Sydney’s first traffic light turns 80!


Pic: The Sydney Morning Herald

It still gets the green light from us after all these years…not bad for an 80-year-old, eh?

80 years ago today at precisely 11am Sydney’s first traffic light was switched on near the Queen Victoria Building (QVB) in Sydney’s CBD at the intersection of Market and Kent Streets.

Fast forward to 2013 and there are now 2,800 traffic lights spread across Sydney and more than 3,700 traffic lights across New South Wales.

Whether you’re a motorist, cyclist or pedestrian, traffic lights can feel like a help or hindrance to your journey. We know the frustrating feeling of constantly stopping at a seemingly endless stream of red lights in peak hour, but imagine the challenge of driving safely on the road without them.

Whether the focus is cars, buses, trucks, motorbikes, pedestrians, or bicycles, managing traffic lights is critical to managing Sydney’s traffic safely and efficiently.

We wanted to ensure traffic management in Sydney is efficient and after research into this issue, we developed the NRMA ‘Decongestion Strategy – 10 Ways to fix Sydney’s Traffic Headache’ that suggests improvements to traffic lights management. The Strategy, which has been welcomed by the NSW Government, includes new ways to help traffic lights react to changing traffic conditions.

Currently, traffic lights only detect vehicles prior to the stop line. This means, vehicles that creep over the stop line at red lights are not detected – and this also means you’ll be seeing red for longer. One of the suggestions put forward in the Strategy is to have advanced vehicle detectors that will wirelessly feed traffic lights with information on the number and type of vehicles approaching the lights. This traffic lights system would react better to changing traffic conditions and ease traffic congestion.

Traffic lights have come a long way and there’s still room for improvements, but there’s no denying the valuable role those three-coloured lights play in road safety.

These traffic lights tips get the green light from us:

Don’t drive through yellow lights

If the lights ahead turn yellow, stop safely. Driving through a yellow light is not only dangerous, it won’t get you far. More than likely you’ll be stopped by a red light at the next intersection.

Stop just before the white stop line – don’t creep over it

If you stop more than five metres before, or if you creep past the white stop line, the traffic lights may not detect your presence and, consequently, you may not get a green light.

On minor roads and right turn lanes

The traffic lights system in Sydney is adaptive, which means if there is a large gap in between cars, it could mistake that as the end of the traffic stream and switch to the red light. Aim to stay with the main group of vehicles.

What do you do to pass the time when stuck at a red light?

Do you have The NRMA‘s legendary Road Assist? Don’t get caught without it.

- Renew your NRMA Membership
- Join the NRMA
- Find more about Membership options

6 thoughts on “Sydney’s first traffic light turns 80!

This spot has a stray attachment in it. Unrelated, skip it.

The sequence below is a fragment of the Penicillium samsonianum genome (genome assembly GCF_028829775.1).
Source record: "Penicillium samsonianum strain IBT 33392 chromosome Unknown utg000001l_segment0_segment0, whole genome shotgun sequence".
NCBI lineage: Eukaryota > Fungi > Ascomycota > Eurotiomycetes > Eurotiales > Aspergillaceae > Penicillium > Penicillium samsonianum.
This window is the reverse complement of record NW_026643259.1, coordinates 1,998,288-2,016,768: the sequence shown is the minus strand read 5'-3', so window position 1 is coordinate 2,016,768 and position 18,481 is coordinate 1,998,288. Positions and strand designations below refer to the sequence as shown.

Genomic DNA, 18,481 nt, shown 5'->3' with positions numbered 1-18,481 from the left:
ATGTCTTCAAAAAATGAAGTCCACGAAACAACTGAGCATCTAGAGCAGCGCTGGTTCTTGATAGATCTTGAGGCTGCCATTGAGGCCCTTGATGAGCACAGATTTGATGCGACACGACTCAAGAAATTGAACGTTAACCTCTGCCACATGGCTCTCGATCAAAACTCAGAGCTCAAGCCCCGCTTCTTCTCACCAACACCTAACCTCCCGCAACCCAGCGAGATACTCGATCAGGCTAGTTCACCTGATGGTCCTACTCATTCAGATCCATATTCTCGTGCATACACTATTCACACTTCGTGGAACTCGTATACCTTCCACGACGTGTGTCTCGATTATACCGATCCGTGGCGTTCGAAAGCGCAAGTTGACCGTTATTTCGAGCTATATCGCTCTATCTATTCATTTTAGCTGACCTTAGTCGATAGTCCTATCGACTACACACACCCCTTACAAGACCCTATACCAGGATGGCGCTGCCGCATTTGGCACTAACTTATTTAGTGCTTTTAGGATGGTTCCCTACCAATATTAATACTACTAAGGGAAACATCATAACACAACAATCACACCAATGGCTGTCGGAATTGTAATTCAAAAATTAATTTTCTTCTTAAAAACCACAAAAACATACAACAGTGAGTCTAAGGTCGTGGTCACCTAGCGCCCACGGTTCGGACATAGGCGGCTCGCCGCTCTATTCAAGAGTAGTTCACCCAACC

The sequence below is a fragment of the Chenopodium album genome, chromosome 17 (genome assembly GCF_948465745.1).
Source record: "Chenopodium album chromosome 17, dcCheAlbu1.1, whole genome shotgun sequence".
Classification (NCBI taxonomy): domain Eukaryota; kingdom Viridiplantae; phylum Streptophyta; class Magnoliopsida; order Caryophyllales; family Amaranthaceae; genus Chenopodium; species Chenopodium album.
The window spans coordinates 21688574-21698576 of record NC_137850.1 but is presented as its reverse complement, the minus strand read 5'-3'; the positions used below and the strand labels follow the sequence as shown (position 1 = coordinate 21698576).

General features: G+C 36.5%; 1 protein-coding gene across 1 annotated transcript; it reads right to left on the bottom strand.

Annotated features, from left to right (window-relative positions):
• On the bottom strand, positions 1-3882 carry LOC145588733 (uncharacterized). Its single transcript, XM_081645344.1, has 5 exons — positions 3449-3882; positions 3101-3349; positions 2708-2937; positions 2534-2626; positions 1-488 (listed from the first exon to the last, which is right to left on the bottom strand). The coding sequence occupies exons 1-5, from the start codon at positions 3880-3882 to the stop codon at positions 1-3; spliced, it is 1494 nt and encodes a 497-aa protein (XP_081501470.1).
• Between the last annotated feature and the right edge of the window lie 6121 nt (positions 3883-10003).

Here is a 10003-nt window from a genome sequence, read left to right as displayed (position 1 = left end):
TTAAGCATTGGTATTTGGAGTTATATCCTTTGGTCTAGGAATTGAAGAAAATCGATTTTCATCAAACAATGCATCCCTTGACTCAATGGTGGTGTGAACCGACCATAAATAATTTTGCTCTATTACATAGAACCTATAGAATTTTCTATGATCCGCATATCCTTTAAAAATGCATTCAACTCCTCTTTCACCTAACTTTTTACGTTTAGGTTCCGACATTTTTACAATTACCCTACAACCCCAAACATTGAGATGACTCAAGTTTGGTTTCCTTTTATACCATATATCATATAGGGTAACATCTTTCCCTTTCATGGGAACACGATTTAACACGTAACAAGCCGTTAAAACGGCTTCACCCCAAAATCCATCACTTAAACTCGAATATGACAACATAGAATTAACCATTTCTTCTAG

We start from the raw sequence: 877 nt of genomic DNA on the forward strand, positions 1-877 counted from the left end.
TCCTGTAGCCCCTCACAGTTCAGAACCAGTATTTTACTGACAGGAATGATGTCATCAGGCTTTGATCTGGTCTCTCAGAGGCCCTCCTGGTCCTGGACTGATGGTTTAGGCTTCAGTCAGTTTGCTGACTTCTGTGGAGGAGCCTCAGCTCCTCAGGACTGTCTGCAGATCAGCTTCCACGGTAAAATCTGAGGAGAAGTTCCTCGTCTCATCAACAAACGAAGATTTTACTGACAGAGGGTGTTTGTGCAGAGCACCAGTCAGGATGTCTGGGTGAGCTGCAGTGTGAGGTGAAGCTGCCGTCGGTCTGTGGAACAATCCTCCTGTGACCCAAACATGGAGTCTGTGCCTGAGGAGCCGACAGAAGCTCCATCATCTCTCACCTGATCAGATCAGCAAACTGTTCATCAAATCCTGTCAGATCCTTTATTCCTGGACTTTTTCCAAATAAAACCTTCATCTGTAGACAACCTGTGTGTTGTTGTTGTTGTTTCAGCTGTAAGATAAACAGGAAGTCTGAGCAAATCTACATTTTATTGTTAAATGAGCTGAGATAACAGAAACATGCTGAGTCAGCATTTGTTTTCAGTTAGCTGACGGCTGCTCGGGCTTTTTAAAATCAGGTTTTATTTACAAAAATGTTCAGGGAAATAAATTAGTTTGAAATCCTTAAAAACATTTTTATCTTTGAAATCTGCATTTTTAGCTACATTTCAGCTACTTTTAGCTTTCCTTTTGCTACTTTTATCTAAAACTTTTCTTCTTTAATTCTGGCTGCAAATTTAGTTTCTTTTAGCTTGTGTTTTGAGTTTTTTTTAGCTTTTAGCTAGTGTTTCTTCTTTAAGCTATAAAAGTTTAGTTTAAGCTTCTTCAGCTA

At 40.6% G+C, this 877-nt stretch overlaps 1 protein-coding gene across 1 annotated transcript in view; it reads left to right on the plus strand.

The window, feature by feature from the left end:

1. When stuck at a red light, I try to stay calm and count to 10 slowly.
    My car must have a device fitted somewhere ( which I can’t find ) which automatically turns traffic lights red on approach.
    All I would really like is my share of green ones !!

  2. The amount of traffic lights on Victoria Road in Sydney is excessive. Have the Roads Authority never heard of roundabouts, they work well on A roads in every other part of the world. Currently drivers travelling straight ahead on an Arterial road are subject to sometimes 5 sets of lights within 500 yards, which is madness.

  3. 2,800 traffic lights across Sydney? Is that a fact or a guess – Given Sydney has an area of over 12,000km2 you are suggesting there is, on average, only one traffic light every 2km. Not sure that sounds right.

  4. My father, Constable Jock Stewart, directed traffic in the Sydney CBD from 30th April, 1934 until 15th February, 1948 mainly on corners along George Street. As a little boy I was proud of my father being able to hold up so much traffic with one hand. Nowadays, I realise how difficult was his job in all kinds of weather, with impatient drivers and pedestrians and with sore feet. He eventually developed occupational hearing loss caused by the traffic noise. As traffic lights were introduced he and other traffic cops were pushed from one corner to another. There was one saving grace. He saw beautiful young lady one day – she became my Mum in 1937. They lived happily ever after.

  5. Since 1933 and the now ever rapid deployment of traffic light signals (TLS) using the Sydney Coordinated Adaptive Traffic Light System (SCATS) through out Sydney has done nothing to assist the road users. The coordination of the traffic lights is in need of regular maintenance / monitoring by the Traffic Management Centre (TMC) through the now RMS, formerly the RTA. The monitoring of poorly performing intersections (controlled by traffic lights), due to over saturation of traffic, is done via the TMC, who can make adjustments to the particular under performing TLS coordinated sites remotely, to facilitate a better flow of congested traffic and return to TLS operations to the normal settings after the peak hour periods. It is not rocket science. Every peak hour morning and afternoon the TMC is well aware of the congestion issues. Admittedly, a better public transport system would also assist in relieving the over saturation of traffic on our roads. Again, not rocket science in determining how best to address the issue.

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